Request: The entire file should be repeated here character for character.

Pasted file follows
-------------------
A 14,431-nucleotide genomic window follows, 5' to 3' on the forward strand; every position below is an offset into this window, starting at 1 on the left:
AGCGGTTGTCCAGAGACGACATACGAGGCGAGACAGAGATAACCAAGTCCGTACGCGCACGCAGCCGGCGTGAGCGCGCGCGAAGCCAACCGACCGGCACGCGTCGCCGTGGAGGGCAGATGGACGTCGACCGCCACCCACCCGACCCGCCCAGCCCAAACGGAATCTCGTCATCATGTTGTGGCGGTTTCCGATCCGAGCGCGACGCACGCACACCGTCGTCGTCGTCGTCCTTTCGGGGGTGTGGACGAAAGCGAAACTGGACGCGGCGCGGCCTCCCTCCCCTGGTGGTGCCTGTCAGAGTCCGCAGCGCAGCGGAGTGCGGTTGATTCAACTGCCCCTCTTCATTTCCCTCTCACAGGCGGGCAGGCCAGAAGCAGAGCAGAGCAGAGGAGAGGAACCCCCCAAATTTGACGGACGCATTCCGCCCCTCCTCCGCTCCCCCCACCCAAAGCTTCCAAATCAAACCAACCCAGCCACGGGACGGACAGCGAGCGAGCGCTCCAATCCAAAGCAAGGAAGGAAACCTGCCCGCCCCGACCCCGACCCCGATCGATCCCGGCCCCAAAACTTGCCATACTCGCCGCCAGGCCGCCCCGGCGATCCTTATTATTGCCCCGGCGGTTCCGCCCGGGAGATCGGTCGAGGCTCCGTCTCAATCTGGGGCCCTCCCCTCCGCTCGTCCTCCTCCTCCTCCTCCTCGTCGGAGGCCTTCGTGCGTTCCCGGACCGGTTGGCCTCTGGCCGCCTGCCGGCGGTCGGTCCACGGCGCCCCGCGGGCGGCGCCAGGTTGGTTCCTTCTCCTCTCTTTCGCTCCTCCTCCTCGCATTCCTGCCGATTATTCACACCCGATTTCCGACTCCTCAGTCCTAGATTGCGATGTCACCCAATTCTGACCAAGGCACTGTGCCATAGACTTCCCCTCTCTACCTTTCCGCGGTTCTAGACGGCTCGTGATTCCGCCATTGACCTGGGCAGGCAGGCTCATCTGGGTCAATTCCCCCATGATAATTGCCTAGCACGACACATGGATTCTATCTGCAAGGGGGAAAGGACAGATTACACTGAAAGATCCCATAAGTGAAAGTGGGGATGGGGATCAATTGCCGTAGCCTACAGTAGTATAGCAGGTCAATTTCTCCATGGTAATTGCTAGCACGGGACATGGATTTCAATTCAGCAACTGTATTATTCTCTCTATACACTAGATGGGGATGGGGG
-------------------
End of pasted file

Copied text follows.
A 14,431-nucleotide genomic window follows, 5' to 3' on the forward strand; every position below is an offset into this window, starting at 1 on the left:
AGCGGTTGTCCAGAGACGACATACGAGGCGAGACAGAGATAACCAAGTCCGTACGCGCACGCAGCCGGCGTGAGCGCGCGCGAAGCCAACCGACCGGCACGCGTCGCCGTGGAGGGCAGATGGACGTCGACCGCCACCCACCCGACCCGCCCAGCCCAAACGGAATCTCGTCATCATGTTGTGGCGGTTTCCGATCCGAGCGCGACGCACGCACACCGTCGTCGTCGTCGTCCTTTCGGGGGTGTGGACGAAAGCGAAACTGGACGCGGCGCGGCCTCCCTCCCCTGGTGGTGCCTGTCAGAGTCCGCAGCGCAGCGGAGTGCGGTTGATTCAACTGCCCCTCTTCATTTCCCTCTCACAGGCGGGCAGGCCAGAAGCAGAGCAGAGCAGAGGAGAGGAACCCCCCAAATTTGACGGACGCATTCCGCCCCTCCTCCGCTCCCCCCACCCAAAGCTTCCAAATCAAACCAACCCAGCCACGGGACGGACAGCGAGCGAGCGCTCCAATCCAAAGCAAGGAAGGAAACCTGCCCGCCCCGACCCCGACCCCGATCGATCCCGGCCCCAAAACTTGCCATACTCGCCGCCAGGCCGCCCCGGCGATCCTTATTATTGCCCCGGCGGTTCCGCCCGGGAGATCGGTCGAGGCTCCGTCTCAATCTGGGGCCCTCCCCTCCGCTCGTCCTCCTCCTCCTCCTCCTCGTCGGAGGCCTTCGTGCGTTCCCGGACCGGTTGGCCTCTGGCCGCCTGCCGGCGGTCGGTCCACGGCGCCCCGCGGGCGGCGCCAGGTTGGTTCCTTCTCCTCTCTTTCGCTCCTCCTCCTCGCATTCCTGCCGATTATTCACACCCGATTTCCGACTCCTCAGTCCTAGATTGCGATGTCACCCAATTCTGACCAAGGCACTGTGCCATAGACTTCCCCTCTCTACCTTTCCGCGGTTCTAGACGGCTCGTGATTCCGCCATTGACCTGGGCAGGCAGGCTCATCTGGGTCAATTCCCCCATGATAATTGCCTAGCACGACACATGGATTCTATCTGCAAGGGGGAAAGGACAGATTACACTGAAAGATCCCATAAGTGAAAGTGGGGATGGGGATCAATTGCCGTAGCCTACAGTAGTATAGCAGGTCAATTTCTCCATGGTAATTGCTAGCACGGGACATGGATTTCAATTCAGCAACTGTATTATTCTCTCTATACACTAGATGGGGATGGGGG